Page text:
Aging, Mobility, and Emotional Labor in East and Southeast Asia

Mika Toyota

One major focus of this broader research project is the highly topical aspect of care and isolation: aging and dying without family in Japan. In the last 40 years, Japanese society has experienced considerable change regarding family (non-)formation: the proportion of Japanese men who have never married (at age 50) has increased from 2.6% (1980) to 28.3% (2020), and the proportion of single-person households has increased from 19.8% (1980) to 38% (2020). The increase in the number of people who have never married or who are divorced, separated, or living without family is causing a rise in cases of unaccompanied deaths, kodokushi, where the corpses remain undiscovered for an extended period of time. For example, in Osaka City the number of unclaimed remains handled by the local authority has increased from 336 (1990) to 2,366 (2018). This has triggered widespread public anxiety, and new commercial services that replace next-of-kin support are emerging. 

Through documentary research and narrative analysis on this emerging service industry in contemporary Japan, this project tackles two main questions:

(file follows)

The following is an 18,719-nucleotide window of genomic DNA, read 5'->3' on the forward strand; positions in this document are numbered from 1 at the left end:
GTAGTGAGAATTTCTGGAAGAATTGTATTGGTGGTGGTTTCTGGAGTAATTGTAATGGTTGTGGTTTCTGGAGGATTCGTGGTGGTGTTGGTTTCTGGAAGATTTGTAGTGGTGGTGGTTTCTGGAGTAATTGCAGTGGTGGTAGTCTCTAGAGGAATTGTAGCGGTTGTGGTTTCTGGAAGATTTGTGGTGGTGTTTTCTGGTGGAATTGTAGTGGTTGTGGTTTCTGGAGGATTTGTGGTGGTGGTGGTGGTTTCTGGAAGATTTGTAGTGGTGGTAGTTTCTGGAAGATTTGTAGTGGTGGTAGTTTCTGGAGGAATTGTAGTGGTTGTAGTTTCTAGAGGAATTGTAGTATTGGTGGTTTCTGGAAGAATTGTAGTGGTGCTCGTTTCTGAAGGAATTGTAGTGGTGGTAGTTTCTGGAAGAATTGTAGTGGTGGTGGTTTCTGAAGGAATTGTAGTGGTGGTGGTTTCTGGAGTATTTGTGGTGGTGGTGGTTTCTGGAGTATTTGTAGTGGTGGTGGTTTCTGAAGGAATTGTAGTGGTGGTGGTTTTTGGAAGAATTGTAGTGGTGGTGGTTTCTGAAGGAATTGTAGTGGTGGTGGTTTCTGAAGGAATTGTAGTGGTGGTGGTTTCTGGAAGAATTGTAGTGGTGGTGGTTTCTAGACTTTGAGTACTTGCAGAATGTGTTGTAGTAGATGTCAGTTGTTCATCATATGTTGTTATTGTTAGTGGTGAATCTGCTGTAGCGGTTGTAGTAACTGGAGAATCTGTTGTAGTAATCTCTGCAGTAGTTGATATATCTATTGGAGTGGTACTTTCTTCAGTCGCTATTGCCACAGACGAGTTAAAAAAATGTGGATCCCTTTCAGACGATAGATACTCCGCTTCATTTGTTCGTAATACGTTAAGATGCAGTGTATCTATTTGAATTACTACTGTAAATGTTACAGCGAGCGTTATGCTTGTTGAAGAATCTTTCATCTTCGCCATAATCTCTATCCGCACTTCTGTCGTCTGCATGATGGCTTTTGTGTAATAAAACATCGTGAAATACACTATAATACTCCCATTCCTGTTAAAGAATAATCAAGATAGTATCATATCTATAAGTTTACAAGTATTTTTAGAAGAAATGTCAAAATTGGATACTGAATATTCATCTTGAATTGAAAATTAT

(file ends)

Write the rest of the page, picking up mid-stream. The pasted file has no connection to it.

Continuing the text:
1) What kind of “family replacement businesses” have emerged to provide care and service after lonely death?
2) How do these industries meet the emotional needs of the relatives of the dead, as well as the general public, and how do they maintain or change the ideology of the family?

So far, three key services have been identified that warrant further investigation: first, kodokushi insurance, which property owners can purchase to cover the costs for post-death cleaning and other measures if the tenant dies alone. Second, guarantor agency services, which provide financial and liability guarantees for single people, especially those who are elderly, in the event of renting accommodation, being hospitalized, or being admitted to a long-term nursing home. The 1933 Japanese law pertaining to the personal guarantor system requires a person to designate an individual guarantor (usually the next of kin) in these circumstances. Unmarried individuals without descendants need to seek a third-party service agency. The service agent also provides “fictive” family members who attend the mortuary practice. Third, specialized cleaning companies, which provide services including clearance of belongings, insecticide for treating flies and maggots, cleaning and disinfecting of bodily fluid stains, and the removal of the smell of the dead body from the flat or house. Social blogs and books written by cleaners have received public attention, and TV dramas, films, novels, comics, and pop songs exploring the topic have been produced and consumed. Some research findings will be presented at the conference Dying Alone and its Afterlives in Contact-less Socialities (17–19 April 2023, Harnack Haus, Berlin) 

Key References

Toyota, M. (2022). Kodokushi: Einsame Tode in Japan. Berliner Debatte Initial, 33(1), 101–109. Retrieved from
Toyota, M. (2022). Shut-in abroad: Social incapacitation among low-income male Japanese retirees in Thailand. American Behavioral Scientist, 66(14), 1896–1911.
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